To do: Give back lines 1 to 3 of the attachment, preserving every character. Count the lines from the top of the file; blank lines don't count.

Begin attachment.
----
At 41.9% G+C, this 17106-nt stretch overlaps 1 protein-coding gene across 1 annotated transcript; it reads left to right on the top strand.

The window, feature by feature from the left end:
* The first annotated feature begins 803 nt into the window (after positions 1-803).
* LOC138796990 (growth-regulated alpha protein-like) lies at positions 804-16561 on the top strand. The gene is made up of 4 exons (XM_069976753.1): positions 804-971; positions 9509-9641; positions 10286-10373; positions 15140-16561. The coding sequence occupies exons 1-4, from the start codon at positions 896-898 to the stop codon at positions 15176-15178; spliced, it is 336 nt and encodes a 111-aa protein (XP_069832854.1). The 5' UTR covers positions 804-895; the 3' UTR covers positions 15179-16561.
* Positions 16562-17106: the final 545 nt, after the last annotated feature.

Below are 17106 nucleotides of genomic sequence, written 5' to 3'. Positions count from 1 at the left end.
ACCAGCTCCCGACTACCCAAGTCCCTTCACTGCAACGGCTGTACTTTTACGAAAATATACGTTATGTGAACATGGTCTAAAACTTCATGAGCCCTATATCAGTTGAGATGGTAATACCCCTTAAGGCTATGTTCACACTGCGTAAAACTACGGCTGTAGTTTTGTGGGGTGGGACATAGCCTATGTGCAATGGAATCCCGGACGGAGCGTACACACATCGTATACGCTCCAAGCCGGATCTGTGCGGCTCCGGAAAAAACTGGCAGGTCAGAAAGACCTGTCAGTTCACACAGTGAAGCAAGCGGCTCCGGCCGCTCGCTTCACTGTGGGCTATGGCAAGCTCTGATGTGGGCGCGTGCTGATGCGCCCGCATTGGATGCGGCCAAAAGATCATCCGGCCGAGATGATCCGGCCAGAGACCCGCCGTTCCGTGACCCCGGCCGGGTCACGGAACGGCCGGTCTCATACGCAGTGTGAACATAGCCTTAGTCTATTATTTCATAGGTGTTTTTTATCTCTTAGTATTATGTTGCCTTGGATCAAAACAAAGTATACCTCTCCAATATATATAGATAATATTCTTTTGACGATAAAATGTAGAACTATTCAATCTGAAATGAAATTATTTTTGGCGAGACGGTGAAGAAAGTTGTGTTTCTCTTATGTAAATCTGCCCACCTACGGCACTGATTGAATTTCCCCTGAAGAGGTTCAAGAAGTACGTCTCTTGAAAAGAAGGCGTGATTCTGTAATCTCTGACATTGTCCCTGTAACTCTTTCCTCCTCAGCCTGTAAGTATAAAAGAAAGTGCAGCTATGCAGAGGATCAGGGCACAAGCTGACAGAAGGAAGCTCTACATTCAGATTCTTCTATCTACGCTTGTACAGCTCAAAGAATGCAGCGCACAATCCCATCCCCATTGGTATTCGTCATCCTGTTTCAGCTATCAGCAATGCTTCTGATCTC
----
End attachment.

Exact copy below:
At 41.9% G+C, this 17106-nt stretch overlaps 1 protein-coding gene across 1 annotated transcript; it reads left to right on the top strand.

The window, feature by feature from the left end:
* The first annotated feature begins 803 nt into the window (after positions 1-803).